Can You Receive VA Disability Benefits for Life?
Yes, it is possible to receive VA disability benefits for life. However, you are not guaranteed VA disability benefits for life.
How Long You Are Entitled to Veterans Disability Benefits?
You can receive VA disability benefits for as long as your service-connected injury or illness is assigned a compensable rating.
When Are VA Disability Benefits Permanent?
There are a few situations in which VA disability benefits are permanent.
Permanent and Total Disability
Permanent and total disability, or P&T, refers to veterans whose disabilities are total (rated 100% disabling by VA) and permanent (zero or close to zero chance of improvement). If the U.S. Department of Veterans Affairs (VA) has deemed your condition permanent and total, you are entitled to lifetime benefits as P&T ratings are protected from being re-evaluated or reduced.
You Have Had the Same Rating for 20 Years
Once you have had the same disability rating for 20 years, VA cannot reduce your rating below the lowest rating you received over the last 20 years. For example, you have received monthly compensation for your major depressive disorder for 20 years. You have consistently received a rating of at least 50 percent throughout that time. As a result, your disability rating is protected and cannot be reduced below 50 percent going forward.
How Often You Can Expect Reexamination
VA can reduce your disability benefits if it deems your condition has improved. To ensure your disability rating accurately reflects your current condition, VA may reexamine you periodically. The frequency of reexamination depends on whether VA thinks your condition is likely to improve.
VA will typically reexamine two to five years after your initial examination. This reexamination will determine if your service-connected condition still warrants the same disability rating. If VA believes your condition is “static” (i.e., unlikely to improve) it is unlikely you will be reexamined.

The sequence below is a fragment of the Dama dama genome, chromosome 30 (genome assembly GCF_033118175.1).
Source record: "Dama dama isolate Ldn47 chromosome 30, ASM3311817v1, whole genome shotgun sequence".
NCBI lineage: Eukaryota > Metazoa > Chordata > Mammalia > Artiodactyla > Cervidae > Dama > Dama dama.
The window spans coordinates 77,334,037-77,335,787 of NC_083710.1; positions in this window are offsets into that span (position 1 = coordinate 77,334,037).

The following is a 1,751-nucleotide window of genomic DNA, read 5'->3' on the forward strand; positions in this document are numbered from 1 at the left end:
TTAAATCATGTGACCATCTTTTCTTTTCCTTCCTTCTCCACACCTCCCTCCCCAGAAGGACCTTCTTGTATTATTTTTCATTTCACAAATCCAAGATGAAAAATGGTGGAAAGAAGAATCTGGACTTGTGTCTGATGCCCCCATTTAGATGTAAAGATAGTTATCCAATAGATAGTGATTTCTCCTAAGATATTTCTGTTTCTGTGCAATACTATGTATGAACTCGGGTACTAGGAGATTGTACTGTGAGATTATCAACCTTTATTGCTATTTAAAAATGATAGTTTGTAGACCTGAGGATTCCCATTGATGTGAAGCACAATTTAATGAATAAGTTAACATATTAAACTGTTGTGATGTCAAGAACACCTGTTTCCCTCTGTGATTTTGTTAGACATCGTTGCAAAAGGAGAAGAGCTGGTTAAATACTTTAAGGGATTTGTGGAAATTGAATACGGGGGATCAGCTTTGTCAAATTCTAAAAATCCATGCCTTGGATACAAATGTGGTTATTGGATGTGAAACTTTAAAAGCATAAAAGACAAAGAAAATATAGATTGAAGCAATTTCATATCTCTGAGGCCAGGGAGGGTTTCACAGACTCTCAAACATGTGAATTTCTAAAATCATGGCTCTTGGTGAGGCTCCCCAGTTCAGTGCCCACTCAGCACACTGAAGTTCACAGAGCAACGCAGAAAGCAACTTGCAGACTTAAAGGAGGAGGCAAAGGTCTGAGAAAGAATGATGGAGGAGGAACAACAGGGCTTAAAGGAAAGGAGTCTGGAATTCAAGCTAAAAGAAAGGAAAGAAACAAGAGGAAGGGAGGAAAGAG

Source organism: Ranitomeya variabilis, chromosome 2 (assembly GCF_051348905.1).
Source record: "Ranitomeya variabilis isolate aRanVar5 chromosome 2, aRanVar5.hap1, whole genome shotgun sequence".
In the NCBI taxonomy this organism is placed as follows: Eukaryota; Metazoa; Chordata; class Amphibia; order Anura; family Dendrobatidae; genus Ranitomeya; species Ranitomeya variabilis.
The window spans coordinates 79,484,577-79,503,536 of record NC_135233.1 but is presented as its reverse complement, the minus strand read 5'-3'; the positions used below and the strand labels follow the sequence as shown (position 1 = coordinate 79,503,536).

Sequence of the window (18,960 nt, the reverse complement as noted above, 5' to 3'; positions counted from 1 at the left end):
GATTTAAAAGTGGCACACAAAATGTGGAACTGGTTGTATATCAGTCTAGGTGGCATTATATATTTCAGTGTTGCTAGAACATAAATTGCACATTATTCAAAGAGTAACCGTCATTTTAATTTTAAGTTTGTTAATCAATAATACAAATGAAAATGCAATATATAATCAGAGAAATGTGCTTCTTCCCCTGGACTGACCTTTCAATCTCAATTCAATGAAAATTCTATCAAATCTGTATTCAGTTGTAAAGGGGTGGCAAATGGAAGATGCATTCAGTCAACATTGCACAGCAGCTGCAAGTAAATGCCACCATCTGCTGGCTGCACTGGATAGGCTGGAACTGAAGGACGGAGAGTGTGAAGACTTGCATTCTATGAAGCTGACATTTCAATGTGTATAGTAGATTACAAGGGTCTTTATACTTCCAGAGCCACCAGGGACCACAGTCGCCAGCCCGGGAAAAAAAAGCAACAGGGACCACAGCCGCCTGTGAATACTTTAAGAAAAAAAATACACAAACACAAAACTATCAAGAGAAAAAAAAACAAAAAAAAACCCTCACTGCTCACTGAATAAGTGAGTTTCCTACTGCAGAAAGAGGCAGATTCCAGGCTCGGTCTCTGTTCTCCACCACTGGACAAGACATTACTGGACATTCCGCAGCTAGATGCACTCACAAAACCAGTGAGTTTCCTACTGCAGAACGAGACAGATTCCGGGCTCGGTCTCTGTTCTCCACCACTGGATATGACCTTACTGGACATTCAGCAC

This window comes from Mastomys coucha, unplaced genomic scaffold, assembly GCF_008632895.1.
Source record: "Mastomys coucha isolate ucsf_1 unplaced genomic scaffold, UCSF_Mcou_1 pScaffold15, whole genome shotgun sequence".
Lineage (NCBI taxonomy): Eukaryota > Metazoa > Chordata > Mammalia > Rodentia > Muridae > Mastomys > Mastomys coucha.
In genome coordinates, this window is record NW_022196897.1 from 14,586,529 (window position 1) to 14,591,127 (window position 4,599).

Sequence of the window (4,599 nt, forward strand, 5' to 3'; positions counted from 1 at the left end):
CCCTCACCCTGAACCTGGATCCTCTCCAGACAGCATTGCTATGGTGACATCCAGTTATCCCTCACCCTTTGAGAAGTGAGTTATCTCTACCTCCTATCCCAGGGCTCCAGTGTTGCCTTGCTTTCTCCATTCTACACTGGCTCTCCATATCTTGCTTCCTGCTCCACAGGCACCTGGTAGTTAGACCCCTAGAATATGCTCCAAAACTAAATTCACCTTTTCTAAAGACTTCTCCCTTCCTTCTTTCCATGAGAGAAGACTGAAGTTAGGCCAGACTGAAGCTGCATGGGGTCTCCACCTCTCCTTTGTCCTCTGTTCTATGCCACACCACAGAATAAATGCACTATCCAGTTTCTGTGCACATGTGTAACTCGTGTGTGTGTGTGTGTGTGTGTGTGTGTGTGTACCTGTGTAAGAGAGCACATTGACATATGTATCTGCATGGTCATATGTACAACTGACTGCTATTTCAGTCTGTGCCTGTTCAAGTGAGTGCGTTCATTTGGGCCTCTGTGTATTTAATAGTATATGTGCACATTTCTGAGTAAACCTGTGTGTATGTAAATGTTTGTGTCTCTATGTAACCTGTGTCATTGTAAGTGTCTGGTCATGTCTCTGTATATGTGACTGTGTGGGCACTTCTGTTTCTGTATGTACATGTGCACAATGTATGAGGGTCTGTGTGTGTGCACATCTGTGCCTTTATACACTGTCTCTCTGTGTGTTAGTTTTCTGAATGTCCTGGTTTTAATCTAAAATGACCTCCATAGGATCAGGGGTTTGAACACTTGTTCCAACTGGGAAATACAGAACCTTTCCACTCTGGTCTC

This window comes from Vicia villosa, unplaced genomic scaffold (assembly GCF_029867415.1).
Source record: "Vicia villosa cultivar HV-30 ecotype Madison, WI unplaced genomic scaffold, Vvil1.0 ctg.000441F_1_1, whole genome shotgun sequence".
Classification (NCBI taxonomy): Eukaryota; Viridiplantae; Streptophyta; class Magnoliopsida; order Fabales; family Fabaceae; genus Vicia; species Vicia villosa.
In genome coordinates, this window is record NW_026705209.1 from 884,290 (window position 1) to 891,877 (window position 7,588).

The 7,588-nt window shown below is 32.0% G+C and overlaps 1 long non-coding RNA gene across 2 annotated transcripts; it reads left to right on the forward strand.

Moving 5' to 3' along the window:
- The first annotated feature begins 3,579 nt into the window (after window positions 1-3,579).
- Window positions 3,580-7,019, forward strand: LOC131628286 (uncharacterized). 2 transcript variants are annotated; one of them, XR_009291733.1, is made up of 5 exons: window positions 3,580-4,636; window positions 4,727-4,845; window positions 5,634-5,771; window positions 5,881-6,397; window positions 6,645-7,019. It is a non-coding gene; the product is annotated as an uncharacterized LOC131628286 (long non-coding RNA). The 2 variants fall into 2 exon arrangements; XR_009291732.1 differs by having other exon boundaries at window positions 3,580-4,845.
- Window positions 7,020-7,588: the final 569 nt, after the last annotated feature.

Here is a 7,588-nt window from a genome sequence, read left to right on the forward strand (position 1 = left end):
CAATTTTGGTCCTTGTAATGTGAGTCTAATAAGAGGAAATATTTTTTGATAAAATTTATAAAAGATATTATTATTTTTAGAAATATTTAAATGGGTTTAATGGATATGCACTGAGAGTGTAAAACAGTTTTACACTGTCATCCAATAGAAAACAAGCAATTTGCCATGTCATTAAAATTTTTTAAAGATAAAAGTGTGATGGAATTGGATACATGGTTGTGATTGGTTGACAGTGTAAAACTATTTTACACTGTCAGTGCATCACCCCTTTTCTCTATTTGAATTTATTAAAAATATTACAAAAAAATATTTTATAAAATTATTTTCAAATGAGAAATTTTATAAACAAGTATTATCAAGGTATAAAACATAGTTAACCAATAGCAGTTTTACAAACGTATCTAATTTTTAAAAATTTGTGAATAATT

TDIU Is Usually Not Permanent
Each year, you must fill out VA Form 21-4140 stating that you have not secured or maintained substantially gainful employment for at least 12 months, and you are thereby staying within VA’s eligibility requirements for receiving TDIU.
Note: After you have filled out VA Form 21-4140, Employment Questionnaire, for 20 years, or after you have turned 70 years old, you will no longer need to do so. At that time, your TDIU benefits become “permanent.”
VA Must Notify You Before It Reduces or Takes Away Your Disability Benefits
If VA sees fit to reduce or sever your benefits, it must first provide you with notice and time to submit arguments or evidence as to why your rating should not be reduced or severed. If VA fails to issue you this notice before reducing or taking away your benefits, you can argue the reduction or severance was improper.
Call 800-544-9144 to Speak with Chisholm Chisholm & Kilpatrick LTD Today
The team of veterans lawyers at Chisholm Chisholm & Kilpatrick LTD is committed to helping veterans throughout the VA disability claims process. Call today to discuss your case with a member of our team: 800-544-9144. We offer a free case evaluation.
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